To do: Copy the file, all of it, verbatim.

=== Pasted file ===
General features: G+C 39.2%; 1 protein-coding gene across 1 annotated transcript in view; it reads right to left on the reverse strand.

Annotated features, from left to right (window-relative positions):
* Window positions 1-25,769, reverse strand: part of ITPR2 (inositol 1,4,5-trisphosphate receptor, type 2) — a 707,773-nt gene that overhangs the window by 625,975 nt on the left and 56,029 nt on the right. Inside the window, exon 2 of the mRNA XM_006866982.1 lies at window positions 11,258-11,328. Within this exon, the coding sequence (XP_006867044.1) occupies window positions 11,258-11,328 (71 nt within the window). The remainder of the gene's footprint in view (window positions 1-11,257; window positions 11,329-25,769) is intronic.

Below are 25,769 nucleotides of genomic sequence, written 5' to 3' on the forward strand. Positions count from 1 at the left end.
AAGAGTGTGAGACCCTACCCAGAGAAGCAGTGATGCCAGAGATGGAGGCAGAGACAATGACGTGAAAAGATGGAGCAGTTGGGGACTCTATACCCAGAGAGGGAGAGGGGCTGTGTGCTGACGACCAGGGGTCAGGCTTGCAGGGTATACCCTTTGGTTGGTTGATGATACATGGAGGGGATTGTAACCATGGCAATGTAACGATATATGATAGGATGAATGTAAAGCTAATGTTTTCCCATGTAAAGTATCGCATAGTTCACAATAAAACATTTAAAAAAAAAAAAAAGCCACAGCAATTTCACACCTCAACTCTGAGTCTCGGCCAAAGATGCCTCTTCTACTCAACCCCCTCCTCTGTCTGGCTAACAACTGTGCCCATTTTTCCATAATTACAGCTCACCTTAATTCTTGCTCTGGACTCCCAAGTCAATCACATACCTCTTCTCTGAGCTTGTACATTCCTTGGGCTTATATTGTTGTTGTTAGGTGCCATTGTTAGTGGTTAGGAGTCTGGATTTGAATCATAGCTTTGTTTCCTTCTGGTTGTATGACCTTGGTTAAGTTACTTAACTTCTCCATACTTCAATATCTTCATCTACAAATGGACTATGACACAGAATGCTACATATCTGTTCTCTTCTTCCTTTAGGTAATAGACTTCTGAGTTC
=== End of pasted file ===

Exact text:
General features: G+C 39.2%; 1 protein-coding gene across 1 annotated transcript in view; it reads right to left on the reverse strand.

Annotated features, from left to right (window-relative positions):
* Window positions 1-25,769, reverse strand: part of ITPR2 (inositol 1,4,5-trisphosphate receptor, type 2) — a 707,773-nt gene that overhangs the window by 625,975 nt on the left and 56,029 nt on the right. Inside the window, exon 2 of the mRNA XM_006866982.1 lies at window positions 11,258-11,328. Within this exon, the coding sequence (XP_006867044.1) occupies window positions 11,258-11,328 (71 nt within the window). The remainder of the gene's footprint in view (window positions 1-11,257; window positions 11,329-25,769) is intronic.

Below are 25,769 nucleotides of genomic sequence, written 5' to 3' on the forward strand. Positions count from 1 at the left end.
AAGAGTGTGAGACCCTACCCAGAGAAGCAGTGATGCCAGAGATGGAGGCAGAGACAATGACGTGAAAAGATGGAGCAGTTGGGGACTCTATACCCAGAGAGGGAGAGGGGCTGTGTGCTGACGACCAGGGGTCAGGCTTGCAGGGTATACCCTTTGGTTGGTTGATGATACATGGAGGGGATTGTAACCATGGCAATGTAACGATATATGATAGGATGAATGTAAAGCTAATGTTTTCCCATGTAAAGTATCGCATAGTTCACAATAAAACATTTAAAAAAAAAAAAAAGCCACAGCAATTTCACACCTCAACTCTGAGTCTCGGCCAAAGATGCCTCTTCTACTCAACCCCCTCCTCTGTCTGGCTAACAACTGTGCCCATTTTTCCATAATTACAGCTCACCTTAATTCTTGCTCTGGACTCCCAAGTCAATCACATACCTCTTCTCTGAGCTTGTACATTCCTTGGGCTTATATTGTTGTTGTTAGGTGCCATTGTTAGTGGTTAGGAGTCTGGATTTGAATCATAGCTTTGTTTCCTTCTGGTTGTATGACCTTGGTTAAGTTACTTAACTTCTCCATACTTCAATATCTTCATCTACAAATGGACTATGACACAGAATGCTACATATCTGTTCTCTTCTTCCTTTAGGTAATAGACTTCTGAGTTC